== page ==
Dual-hatted investigator pursuing life-long interest
By Wayne Amann, OSI Public Affairs
/ Published February 22, 2021
QUANTICO, VA -- Editor’s Note: As part of OSI’s Black History Month Observance, we highlight members who represent the Diversity and Inclusion of the Command.
“Choose a job you love, and you will never have to work a day in your life.” - Confucius
That saying can easily apply to an Office of Special Investigations NCO who is living her law enforcement dream.
Since November 2018, Staff Sgt. Ami Malone, has served in a unique position while with the 434th Security Forces Squadron, Air Refueling Wing, Grissom Air Reserve Base, Ind. She operates as a dual role member to the Office of Special Investigations, 1st Field Investigative Region, 10th Field Investigative Squadron, Operating Location Delta, at Grissom.
When she assumed the dual-hatted position, she became the first and only person in Air Force Reserve Command to serve in Security Forces while being assigned to OSI. Grissom is the first AFRC base to be approved for such a position.
“I never imagined or expected it,” Malone said in a previous interview about being chosen for the position. “I was recruited to operate on the Joint Drug Enforcement Team and Joint Sexual Assault Team.”
There, she conducts investigations and operations pertinent to narcotics in the military and sexual assaults in the military. Prior to joining the JDET/JSAT team with OSI, Inv. Malone was an Investigator with the 434th Security Forces Office of Investigations.
Her security forces experience postured her to become an OSI investigator.
“Being a defender requires you to be comfortable with effectively communicating with people, as well as being a professional and flexible Airman,” she explained. “Prior to working with OSI, I was selected to be a part of the SF Office of Investigations team. This opened the window to becoming familiar with the interview room, running cases and a lot of the behind the scene leg work that comes with the job. While OSI is different in many aspects, SF laid the foundation to my understanding of being a professional investigator.”
What are the most rewarding and challenging aspects of her dual-hatted duties?
“It’s extremely rewarding for me when I am able to piece together a puzzle of facts,” Inv. Malone said. “It can be challenging if you are not able to gain the information necessary to prove or disprove an allegation. My unique role keeps me on my toes, and I enjoy it.”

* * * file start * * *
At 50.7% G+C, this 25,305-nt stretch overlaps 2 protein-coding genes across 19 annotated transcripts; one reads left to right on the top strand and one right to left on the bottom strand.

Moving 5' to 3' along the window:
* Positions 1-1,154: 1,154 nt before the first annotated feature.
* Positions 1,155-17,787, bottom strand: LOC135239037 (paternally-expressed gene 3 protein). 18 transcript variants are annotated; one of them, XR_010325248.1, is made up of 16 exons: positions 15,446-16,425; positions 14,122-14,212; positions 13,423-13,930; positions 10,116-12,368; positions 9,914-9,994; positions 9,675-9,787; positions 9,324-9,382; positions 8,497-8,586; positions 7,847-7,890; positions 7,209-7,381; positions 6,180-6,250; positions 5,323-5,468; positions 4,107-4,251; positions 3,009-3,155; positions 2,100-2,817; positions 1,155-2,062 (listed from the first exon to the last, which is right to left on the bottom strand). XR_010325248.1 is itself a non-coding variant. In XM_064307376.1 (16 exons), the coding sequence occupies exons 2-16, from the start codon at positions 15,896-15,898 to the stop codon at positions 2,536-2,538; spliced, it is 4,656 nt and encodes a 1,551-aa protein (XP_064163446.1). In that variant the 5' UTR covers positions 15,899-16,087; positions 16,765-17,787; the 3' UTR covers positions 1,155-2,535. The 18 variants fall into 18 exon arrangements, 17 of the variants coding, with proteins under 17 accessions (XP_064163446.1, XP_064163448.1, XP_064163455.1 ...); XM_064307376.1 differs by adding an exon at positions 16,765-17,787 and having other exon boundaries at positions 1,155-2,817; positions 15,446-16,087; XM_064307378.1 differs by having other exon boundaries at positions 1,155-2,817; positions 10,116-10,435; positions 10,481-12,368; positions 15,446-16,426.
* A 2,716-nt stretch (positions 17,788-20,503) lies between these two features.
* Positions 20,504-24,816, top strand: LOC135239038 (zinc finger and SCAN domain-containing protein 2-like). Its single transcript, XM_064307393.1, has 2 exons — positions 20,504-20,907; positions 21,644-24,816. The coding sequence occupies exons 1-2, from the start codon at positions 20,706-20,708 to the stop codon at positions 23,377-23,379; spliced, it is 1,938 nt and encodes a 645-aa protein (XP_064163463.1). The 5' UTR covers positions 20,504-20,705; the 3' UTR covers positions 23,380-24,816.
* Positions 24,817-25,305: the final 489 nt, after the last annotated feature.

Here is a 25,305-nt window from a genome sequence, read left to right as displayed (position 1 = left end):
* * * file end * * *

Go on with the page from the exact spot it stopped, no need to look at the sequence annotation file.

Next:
She decided on her future while in school.
“I knew I wanted to pursue a law enforcement career when I was studying criminal justice as an undergrad student,” Inv. Malone recalled. “I joined the Air Force because I wanted to pursue other law enforcement like the CIA ore FBI, so I thought why not serve my country while pursuing that?”
Her law enforcement expectations have been met by her law enforcement experiences on different levels.
“I’ve worked alongside several civilian, state and federal law enforcement agencies and have gained some of their insight and knowledge,” she said. “I’ve also gained so much perspective while working cases, and assisting other OSI detachments on leads. Every case is different, and there is more than one way to execute a situation. I’ve had the pleasure of learning this while in this position.”
What lies ahead for Inv. Malone?
“My goal is to become an OSI special agent and learn as much as I can, while bringing my knowledge and experience as a JDET/JSAT member to the organization,” the Illinois native said. “I’ve received tremendous support from OSI and SF on my future career goals.”
Inv. Malone is also keenly aware of the important role Diversity and Inclusion plays in a law enforcement agency.
“Being a black woman in this career field has been a unique experience, especially during some of the most recent events across our nation,” she said. “OSI has been steadfast in discussing and understanding race relations. This forward movement makes me extremely proud to be a part of this organization. There are so many women, especially black women, who have broken down barriers for myself and many others to operate in roles that our parents and grandparents could only dream about. I want to be able to do the same, and continue to fill in the gap.”